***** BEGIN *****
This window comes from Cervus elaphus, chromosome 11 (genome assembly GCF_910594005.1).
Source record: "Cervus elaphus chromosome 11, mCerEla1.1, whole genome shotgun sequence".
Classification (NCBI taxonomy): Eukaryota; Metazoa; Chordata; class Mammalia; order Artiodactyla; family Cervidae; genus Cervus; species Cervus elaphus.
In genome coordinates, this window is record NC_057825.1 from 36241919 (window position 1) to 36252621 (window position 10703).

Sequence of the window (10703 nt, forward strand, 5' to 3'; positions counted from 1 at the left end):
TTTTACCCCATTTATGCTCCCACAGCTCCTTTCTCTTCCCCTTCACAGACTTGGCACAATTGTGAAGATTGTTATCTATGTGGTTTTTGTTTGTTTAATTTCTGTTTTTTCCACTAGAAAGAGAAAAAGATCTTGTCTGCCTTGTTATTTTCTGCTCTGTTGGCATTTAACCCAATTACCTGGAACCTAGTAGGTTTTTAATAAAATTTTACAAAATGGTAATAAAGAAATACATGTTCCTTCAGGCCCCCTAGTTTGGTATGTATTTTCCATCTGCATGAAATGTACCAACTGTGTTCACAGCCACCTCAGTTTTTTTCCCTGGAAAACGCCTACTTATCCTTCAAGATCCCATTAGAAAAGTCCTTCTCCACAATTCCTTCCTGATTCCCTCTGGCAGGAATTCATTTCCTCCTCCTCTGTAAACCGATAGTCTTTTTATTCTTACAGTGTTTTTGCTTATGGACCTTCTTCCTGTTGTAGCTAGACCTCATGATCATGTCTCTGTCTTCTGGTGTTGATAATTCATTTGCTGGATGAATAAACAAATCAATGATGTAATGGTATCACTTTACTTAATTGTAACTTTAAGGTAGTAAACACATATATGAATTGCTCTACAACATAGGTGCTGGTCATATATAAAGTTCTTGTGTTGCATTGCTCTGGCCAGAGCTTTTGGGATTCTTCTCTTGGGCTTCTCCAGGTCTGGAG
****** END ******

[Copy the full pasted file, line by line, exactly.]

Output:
This window comes from Cervus elaphus, chromosome 11 (genome assembly GCF_910594005.1).
Source record: "Cervus elaphus chromosome 11, mCerEla1.1, whole genome shotgun sequence".
Classification (NCBI taxonomy): Eukaryota; Metazoa; Chordata; class Mammalia; order Artiodactyla; family Cervidae; genus Cervus; species Cervus elaphus.
In genome coordinates, this window is record NC_057825.1 from 36241919 (window position 1) to 36252621 (window position 10703).

Sequence of the window (10703 nt, forward strand, 5' to 3'; positions counted from 1 at the left end):
TTTTACCCCATTTATGCTCCCACAGCTCCTTTCTCTTCCCCTTCACAGACTTGGCACAATTGTGAAGATTGTTATCTATGTGGTTTTTGTTTGTTTAATTTCTGTTTTTTCCACTAGAAAGAGAAAAAGATCTTGTCTGCCTTGTTATTTTCTGCTCTGTTGGCATTTAACCCAATTACCTGGAACCTAGTAGGTTTTTAATAAAATTTTACAAAATGGTAATAAAGAAATACATGTTCCTTCAGGCCCCCTAGTTTGGTATGTATTTTCCATCTGCATGAAATGTACCAACTGTGTTCACAGCCACCTCAGTTTTTTTCCCTGGAAAACGCCTACTTATCCTTCAAGATCCCATTAGAAAAGTCCTTCTCCACAATTCCTTCCTGATTCCCTCTGGCAGGAATTCATTTCCTCCTCCTCTGTAAACCGATAGTCTTTTTATTCTTACAGTGTTTTTGCTTATGGACCTTCTTCCTGTTGTAGCTAGACCTCATGATCATGTCTCTGTCTTCTGGTGTTGATAATTCATTTGCTGGATGAATAAACAAATCAATGATGTAATGGTATCACTTTACTTAATTGTAACTTTAAGGTAGTAAACACATATATGAATTGCTCTACAACATAGGTGCTGGTCATATATAAAGTTCTTGTGTTGCATTGCTCTGGCCAGAGCTTTTGGGATTCTTCTCTTGGGCTTCTCCAGGTCTGGAG